Commentary: Can Blacks Get a Foothold in Silicon Valley?

Commentary: Can Blacks Get a Foothold in Silicon Valley?

With just a handful of Blacks leading startups in the tech world’s power center, how can African-Americans get a grasp on the future economy?

Published November 1, 2011

As far as the politicians are concerned, the next generation of American productivity will be reliant on science, technology, engineering, and math programs. The STEM —science, technology, engineering and mathematics — fields are seen by the Obama administration as the key to U.S. advancement, especially as we compete with rising superpowers India and China.

 

"Half a century ago, when the Soviets beat us into space with the launch of a satellite called Sputnik, we had no idea how we would beat them to the moon,” Obama said in his State of the Union last January. “The science wasn't even there yet. NASA didn't exist. But after investing in better research and education, we didn't just surpass the Soviets; we unleashed a wave of innovation that created new industries and millions of new jobs. This is our generation's Sputnik moment."

 

When looking for our “Sputnik moment,” most eyes will turn toward Silicon Valley. The Northern California enclave is the heart and soul of America’s tech industry, housing every heavyweight from Google to Apple to Facebook. If there will be some sort of magical tech burst in the next generation, it's likely to happen there. Unfortunately, the future isn’t totally bright in Silicon Valley, according to some insiders, especially if you’re Black.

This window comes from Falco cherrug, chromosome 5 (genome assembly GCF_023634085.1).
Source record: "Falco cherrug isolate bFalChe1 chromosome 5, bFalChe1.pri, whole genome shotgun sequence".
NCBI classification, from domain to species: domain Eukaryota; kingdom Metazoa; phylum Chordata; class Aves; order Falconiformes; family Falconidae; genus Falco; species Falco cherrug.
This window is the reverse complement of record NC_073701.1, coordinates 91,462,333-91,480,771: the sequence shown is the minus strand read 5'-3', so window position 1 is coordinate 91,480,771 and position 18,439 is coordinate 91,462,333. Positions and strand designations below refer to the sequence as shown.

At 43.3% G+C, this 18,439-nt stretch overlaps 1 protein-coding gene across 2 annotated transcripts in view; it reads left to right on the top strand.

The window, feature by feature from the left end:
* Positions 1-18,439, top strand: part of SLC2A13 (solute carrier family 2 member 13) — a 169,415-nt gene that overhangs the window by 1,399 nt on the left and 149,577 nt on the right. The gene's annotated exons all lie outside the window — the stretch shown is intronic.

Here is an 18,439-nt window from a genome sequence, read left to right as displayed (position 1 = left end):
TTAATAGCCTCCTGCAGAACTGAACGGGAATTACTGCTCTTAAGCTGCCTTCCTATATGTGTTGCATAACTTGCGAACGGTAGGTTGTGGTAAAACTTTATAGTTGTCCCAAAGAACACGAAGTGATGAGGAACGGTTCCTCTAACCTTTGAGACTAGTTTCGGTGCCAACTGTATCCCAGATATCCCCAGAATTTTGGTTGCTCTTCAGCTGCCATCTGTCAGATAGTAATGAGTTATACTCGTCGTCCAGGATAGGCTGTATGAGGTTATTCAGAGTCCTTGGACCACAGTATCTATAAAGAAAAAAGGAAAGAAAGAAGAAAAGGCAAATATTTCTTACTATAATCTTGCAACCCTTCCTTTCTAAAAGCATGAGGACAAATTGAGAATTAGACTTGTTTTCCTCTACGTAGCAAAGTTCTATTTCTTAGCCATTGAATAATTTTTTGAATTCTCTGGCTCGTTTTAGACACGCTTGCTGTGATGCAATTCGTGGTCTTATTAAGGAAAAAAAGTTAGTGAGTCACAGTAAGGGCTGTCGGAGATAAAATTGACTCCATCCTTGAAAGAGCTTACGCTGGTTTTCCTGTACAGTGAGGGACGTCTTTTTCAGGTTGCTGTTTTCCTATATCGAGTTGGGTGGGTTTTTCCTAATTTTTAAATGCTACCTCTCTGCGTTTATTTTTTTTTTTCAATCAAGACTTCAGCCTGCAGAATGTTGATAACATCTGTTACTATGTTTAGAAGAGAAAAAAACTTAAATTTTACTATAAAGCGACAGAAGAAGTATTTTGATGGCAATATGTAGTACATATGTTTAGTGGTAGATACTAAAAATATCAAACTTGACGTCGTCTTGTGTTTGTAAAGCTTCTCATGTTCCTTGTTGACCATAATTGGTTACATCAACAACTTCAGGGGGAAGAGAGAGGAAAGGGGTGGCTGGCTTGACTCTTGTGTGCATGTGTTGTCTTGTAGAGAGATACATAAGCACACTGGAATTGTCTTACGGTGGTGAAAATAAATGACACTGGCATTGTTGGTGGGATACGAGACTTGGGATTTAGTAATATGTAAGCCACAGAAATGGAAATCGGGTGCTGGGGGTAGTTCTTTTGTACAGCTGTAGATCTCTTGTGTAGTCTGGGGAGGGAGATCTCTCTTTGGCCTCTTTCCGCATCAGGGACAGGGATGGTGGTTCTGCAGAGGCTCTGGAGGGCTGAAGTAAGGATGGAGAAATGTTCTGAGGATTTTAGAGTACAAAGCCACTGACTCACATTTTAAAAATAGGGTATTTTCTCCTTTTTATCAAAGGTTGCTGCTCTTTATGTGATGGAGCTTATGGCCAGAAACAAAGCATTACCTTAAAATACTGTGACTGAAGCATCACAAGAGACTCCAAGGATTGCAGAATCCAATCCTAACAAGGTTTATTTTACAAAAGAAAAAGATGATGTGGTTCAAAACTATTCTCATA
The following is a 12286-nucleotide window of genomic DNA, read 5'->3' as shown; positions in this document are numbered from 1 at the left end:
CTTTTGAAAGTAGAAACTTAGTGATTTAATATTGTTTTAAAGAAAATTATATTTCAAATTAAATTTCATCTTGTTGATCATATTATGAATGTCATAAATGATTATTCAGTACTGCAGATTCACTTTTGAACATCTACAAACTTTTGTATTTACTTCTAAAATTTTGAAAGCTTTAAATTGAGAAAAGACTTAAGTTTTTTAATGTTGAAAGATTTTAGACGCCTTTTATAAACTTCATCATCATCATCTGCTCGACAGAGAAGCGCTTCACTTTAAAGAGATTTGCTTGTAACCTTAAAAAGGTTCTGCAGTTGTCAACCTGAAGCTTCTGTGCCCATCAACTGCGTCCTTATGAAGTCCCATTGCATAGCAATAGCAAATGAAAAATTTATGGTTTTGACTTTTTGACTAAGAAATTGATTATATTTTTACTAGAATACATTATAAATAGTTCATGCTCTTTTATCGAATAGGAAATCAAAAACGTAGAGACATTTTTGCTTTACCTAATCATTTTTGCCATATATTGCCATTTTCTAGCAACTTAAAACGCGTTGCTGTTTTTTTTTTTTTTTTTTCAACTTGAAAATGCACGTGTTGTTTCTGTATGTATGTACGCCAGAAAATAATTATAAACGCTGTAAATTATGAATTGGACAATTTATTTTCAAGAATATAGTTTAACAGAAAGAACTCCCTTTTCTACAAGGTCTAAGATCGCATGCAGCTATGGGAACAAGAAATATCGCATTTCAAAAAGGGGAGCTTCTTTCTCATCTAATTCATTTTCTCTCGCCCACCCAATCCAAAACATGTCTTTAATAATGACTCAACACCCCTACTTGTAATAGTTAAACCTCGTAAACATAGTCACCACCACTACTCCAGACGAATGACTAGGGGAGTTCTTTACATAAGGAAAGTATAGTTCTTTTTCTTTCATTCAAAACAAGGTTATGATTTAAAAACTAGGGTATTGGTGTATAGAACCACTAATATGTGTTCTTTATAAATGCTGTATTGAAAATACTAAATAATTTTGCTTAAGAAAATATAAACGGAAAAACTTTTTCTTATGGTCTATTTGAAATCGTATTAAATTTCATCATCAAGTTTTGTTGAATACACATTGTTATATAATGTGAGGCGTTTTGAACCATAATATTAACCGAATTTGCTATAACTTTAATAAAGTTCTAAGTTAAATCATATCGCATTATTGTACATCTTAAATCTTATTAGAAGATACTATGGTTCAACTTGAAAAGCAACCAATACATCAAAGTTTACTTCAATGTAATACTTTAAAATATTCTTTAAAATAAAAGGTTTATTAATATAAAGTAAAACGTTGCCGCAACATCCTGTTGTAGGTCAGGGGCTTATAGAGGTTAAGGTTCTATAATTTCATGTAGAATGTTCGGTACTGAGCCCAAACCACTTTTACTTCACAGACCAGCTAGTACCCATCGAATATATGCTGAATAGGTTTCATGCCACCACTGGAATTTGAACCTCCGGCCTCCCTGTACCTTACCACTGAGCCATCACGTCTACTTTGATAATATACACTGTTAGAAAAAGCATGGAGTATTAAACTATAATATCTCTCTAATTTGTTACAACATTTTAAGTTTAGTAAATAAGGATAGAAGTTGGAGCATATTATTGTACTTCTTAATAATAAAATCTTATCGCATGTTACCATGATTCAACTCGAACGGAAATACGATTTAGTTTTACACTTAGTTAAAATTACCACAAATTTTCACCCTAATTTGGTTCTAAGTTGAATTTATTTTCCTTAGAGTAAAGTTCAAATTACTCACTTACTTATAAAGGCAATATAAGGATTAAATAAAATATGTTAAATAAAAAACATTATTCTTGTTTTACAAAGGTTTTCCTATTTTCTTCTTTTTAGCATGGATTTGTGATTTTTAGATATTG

CNN’s fourth episode of Black in America, a Soledad O’Brien hosted series focusing on Black issues, will highlight the lack of diversity in Silicon Valley. As it stands, less than 1 percent of funded tech startups are headed by Blacks. That means that if the future of business is being built in Silicon Valley right now, the future is going to exclude African-Americans in a big way.

 

In an interview for the new episode, TechCrunch founder Michael Arrington said he’s found it so difficult to find African-Americans in tech that he’d be willing to put his support behind a “clown show.” When his comments drew criticism after an advanced screening of Black in America last week, O’Brien responded on CNN’s website, saying, “What has everyone upset is that what he is saying is true — there are not many Blacks entrepreneurs succeeding in Silicon Valley.”

 

Why there are fewer Blacks in tech seems obvious: The educational infrastructure simply isn’t there. Learning computer coding requires education, and with Blacks denied the educational opportunities of their white counterparts, gaining access to advanced computer science courses is extremely difficult. Where the tech world can help is by acknowledging the roadblocks Blacks have on their way to Silicon Valley and then helping to guide them with supplementary educational programs and scholarship grants for Black kids who show aptitude for computer science. Black kids aren’t dumb, and they’re into computers as much as the rest of their peers. When given the opportunity, it’s only a matter of time before the first Black Steve Jobs comes to power.

The opinions expressed here do not necessarily reflect those of BET Networks.

Written by Cord Jefferson

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